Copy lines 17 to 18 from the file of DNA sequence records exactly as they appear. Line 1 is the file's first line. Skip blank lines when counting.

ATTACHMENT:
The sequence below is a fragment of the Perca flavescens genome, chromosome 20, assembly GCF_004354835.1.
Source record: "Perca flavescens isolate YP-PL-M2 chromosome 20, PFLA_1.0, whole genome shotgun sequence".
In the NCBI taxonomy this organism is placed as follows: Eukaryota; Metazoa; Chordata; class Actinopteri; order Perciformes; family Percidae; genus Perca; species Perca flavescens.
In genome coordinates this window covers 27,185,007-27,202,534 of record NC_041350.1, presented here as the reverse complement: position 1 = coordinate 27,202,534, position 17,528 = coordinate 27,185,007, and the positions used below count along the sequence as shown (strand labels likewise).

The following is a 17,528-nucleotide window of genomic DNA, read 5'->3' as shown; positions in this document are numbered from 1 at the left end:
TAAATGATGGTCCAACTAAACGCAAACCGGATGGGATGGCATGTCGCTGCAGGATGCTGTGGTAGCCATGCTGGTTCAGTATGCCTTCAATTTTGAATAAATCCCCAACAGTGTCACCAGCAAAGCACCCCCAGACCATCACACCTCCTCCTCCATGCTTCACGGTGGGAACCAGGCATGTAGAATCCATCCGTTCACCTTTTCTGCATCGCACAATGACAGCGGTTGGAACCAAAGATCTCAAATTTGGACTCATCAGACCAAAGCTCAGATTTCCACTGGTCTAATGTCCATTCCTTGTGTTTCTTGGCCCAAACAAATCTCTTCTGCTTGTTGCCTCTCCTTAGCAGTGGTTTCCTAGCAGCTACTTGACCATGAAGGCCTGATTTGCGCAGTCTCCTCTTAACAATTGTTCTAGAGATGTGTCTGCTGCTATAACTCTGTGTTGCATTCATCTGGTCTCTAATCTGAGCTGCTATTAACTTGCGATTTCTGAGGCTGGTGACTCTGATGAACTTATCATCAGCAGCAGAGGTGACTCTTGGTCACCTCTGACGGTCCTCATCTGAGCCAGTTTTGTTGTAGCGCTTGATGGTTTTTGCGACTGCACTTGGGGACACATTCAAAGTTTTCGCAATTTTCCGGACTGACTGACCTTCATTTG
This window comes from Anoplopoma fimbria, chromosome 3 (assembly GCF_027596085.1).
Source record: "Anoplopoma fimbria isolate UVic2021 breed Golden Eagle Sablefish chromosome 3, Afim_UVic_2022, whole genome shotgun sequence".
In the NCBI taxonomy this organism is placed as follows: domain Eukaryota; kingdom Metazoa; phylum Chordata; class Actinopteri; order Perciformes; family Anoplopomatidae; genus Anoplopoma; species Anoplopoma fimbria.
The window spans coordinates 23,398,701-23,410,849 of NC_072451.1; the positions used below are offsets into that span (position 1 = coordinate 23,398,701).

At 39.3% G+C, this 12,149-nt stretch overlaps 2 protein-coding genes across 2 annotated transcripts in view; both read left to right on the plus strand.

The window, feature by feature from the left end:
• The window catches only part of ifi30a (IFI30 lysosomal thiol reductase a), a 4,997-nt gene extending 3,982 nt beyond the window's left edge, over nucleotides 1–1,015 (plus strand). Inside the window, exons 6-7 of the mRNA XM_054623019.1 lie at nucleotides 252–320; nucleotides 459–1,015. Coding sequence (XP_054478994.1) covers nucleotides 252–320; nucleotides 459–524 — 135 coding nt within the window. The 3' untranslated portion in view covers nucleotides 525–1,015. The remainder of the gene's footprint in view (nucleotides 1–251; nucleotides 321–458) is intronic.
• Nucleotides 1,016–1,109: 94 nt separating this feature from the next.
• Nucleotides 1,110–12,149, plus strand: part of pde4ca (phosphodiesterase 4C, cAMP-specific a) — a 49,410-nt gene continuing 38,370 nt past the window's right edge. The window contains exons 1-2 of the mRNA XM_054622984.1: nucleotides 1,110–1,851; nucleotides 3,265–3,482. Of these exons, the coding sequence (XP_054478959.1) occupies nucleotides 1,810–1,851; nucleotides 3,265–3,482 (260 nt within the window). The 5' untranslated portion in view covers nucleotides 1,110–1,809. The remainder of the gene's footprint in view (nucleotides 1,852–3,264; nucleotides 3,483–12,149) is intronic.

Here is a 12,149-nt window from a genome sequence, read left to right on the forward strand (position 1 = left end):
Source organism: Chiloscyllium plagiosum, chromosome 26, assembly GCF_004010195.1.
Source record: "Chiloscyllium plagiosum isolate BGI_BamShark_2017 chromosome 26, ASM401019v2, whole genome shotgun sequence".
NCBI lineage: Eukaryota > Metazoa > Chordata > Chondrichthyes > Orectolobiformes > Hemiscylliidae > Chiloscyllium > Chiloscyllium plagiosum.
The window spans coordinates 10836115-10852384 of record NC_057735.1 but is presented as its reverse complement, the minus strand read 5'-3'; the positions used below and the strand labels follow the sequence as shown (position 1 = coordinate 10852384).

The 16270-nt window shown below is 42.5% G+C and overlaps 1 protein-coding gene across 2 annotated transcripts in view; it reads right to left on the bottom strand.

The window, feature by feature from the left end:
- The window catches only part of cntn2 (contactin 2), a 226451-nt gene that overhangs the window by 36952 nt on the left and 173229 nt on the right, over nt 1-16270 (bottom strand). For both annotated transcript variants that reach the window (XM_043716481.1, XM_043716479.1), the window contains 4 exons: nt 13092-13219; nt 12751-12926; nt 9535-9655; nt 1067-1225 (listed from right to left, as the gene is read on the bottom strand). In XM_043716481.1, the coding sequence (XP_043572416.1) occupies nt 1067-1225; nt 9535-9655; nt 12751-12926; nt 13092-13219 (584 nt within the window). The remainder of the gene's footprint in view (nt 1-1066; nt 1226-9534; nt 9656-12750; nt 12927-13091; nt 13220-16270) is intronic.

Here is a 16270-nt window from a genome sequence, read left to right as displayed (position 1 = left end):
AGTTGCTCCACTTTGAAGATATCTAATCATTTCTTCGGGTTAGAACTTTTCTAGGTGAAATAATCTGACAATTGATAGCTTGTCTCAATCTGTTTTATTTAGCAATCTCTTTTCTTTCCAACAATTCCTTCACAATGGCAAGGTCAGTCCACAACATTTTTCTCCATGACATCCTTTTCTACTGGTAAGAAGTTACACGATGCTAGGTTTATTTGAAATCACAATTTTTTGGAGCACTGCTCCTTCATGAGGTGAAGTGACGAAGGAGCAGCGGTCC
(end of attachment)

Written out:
Source organism: Chiloscyllium plagiosum, chromosome 26, assembly GCF_004010195.1.
Source record: "Chiloscyllium plagiosum isolate BGI_BamShark_2017 chromosome 26, ASM401019v2, whole genome shotgun sequence".